Provisional Patent Applications Are Prior Art Upon Their Filing Date Except Where No Non-Provisional Patent Claims Issue or Are Not Supported by the Provisional Patent’s Original Disclosure

Takeaway: With the explosive growth of patent filings and online publications, it is critical to file your patent application promptly. 

Even after operating for half a decade under the Leahy Smith America Invents Act (“AIA”), patent practitioners often find it difficult to anticipate the evolution of case law pertaining to the conditions under which a patent may qualify as prior art as of its provisional application filing date.  This is true both with respect to post-AIA and pre-AIA statutory interpretation.    In Dynamic Drinkware, LLC v. Nat’l Graphics, Inc., 800 F.3d 1375 (Fed. Cir. 2015) [“Dynamic Drinkware”], we encounter an example of this strange world of prior art.

In Dynamic Drinkware, the court interpreted the pre-AIA version of [35 USC] § 102, and astoundingly denied the patent-defeating effect to a disclosure of a provisional application filing date despite the fact that the relevant disclosure was found in the provisional patent application.

By way of background, an IPR-appeal was initiated for the purpose of reviewing National’s Patent No. 6,635,196 which was applied for on November 22, 2000 but claimed priority to a provisional application filed in June of 2000.  Dynamic Drinkware argued that the challenged patent was invalid as being anticipated in view of the provisional application (U.S. Patent 7,153,555, “Raymond”) that was filed in May 2000 but claimed priority back to a February 2000 provisional application filing.

Dynamic Drinkware argued that the provisional patent was substantially different from the subsequently-file non-provisional such that the provisional’s effectiveness as a prior art reference fatally suffered.  The Court agreed, finding that the claims of the issued patent could not be supported by the provisional application, and that by extension, as a general rule, provisional applications used as prior art references may be disqualified as prior art if it can be demonstrated that a provisional application lacks support for the issued claims.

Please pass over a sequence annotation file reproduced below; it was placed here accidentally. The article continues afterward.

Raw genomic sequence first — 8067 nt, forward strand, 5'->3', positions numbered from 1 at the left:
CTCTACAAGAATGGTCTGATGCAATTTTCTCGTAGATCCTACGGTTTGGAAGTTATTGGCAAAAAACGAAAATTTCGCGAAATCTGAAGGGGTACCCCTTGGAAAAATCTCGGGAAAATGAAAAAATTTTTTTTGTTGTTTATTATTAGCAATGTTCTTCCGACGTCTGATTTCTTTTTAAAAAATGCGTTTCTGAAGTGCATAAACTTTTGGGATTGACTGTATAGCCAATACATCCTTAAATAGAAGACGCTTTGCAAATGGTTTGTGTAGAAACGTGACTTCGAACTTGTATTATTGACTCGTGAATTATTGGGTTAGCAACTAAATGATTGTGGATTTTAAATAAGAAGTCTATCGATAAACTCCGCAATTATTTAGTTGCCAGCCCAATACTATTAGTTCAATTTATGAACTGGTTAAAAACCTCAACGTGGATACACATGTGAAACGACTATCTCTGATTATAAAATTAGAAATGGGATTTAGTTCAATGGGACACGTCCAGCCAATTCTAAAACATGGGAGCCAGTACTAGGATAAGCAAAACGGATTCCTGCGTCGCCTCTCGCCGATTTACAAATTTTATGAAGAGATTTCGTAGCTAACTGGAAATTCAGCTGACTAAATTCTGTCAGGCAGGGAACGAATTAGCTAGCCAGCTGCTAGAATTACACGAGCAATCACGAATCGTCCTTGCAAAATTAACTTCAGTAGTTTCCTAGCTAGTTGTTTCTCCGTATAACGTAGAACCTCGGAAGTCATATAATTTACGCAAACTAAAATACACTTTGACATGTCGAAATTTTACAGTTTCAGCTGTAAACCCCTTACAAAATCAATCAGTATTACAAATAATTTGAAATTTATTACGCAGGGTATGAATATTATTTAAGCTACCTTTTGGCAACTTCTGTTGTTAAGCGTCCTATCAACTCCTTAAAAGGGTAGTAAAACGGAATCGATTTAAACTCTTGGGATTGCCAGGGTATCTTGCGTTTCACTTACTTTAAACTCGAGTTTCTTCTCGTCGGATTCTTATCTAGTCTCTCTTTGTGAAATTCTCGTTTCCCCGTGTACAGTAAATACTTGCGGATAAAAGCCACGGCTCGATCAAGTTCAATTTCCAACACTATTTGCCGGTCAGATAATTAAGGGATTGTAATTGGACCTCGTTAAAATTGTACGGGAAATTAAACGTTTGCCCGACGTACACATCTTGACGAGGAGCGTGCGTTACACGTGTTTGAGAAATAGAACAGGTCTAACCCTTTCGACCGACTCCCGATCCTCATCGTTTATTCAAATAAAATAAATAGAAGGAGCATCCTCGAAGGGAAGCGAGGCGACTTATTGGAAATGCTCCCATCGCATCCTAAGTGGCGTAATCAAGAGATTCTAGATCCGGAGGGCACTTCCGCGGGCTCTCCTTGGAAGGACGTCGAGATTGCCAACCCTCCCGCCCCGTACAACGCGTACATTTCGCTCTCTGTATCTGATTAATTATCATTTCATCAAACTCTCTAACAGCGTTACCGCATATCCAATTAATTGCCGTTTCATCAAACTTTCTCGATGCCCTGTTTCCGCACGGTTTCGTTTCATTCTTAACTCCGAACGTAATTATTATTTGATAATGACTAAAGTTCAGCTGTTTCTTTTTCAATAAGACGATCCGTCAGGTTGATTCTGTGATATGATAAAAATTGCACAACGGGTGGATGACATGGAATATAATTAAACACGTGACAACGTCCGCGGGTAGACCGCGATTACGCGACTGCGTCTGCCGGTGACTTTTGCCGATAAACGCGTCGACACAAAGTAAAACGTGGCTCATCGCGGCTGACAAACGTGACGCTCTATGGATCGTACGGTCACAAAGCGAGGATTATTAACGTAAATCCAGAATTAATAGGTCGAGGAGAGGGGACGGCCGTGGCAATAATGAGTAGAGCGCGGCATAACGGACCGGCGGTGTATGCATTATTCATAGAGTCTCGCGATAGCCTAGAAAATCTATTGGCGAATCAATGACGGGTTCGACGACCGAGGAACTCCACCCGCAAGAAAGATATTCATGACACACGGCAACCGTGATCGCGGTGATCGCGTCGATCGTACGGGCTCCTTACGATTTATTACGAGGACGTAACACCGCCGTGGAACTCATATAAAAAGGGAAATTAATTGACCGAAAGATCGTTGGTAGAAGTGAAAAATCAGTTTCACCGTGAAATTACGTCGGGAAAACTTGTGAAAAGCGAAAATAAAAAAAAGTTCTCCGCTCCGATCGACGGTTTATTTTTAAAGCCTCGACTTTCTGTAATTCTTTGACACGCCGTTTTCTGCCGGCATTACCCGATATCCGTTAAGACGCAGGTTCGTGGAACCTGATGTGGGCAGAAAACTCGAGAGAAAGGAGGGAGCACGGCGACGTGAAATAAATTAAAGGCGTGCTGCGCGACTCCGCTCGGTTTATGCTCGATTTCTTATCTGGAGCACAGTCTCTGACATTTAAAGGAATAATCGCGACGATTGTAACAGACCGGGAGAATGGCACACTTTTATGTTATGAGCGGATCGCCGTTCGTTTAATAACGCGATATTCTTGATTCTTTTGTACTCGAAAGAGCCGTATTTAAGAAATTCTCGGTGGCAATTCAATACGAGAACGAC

In other words, a patent used as a prior art reference that claims priority to a provisional does not instantaneously benefit from the priority filing date of the provisional patent application.  Rather, the referenced patent only receives its provisional date where at least one claim of the patent is support by the provisional patent application.

As patent commentator Dennis Crouch stated, “Anyone who works with prior art knows that this setup is an oddball way to address the situation.  A patent’s disclosure for prior art purposes should not depend upon what was claimed or not, but instead should focus on what was disclosed.  My belief is that, once publicly available, all provisional applications should be considered prior art as of their filing dates.”  Crouch, Federal Circuit Backtracks (A bit) on Prior Art Status of Provisional Applications, Patently O (September 8, 2015).

With this criticism in mind, and in light of the potential for future evolution of the underlying case law, what are the best practices for practitioners and inventors to keep in mind moving forward?

As a general rule, a pending provisional patent application or an abandoned provisional patent does not qualify as “prior art” under 25 USC 102.  A provisional patent application may mature into a prior art document only if it provides thorough written descriptive supportive of at least one claim of the issued patent.   What a crazy way to consider whether a provisional patent is prior art!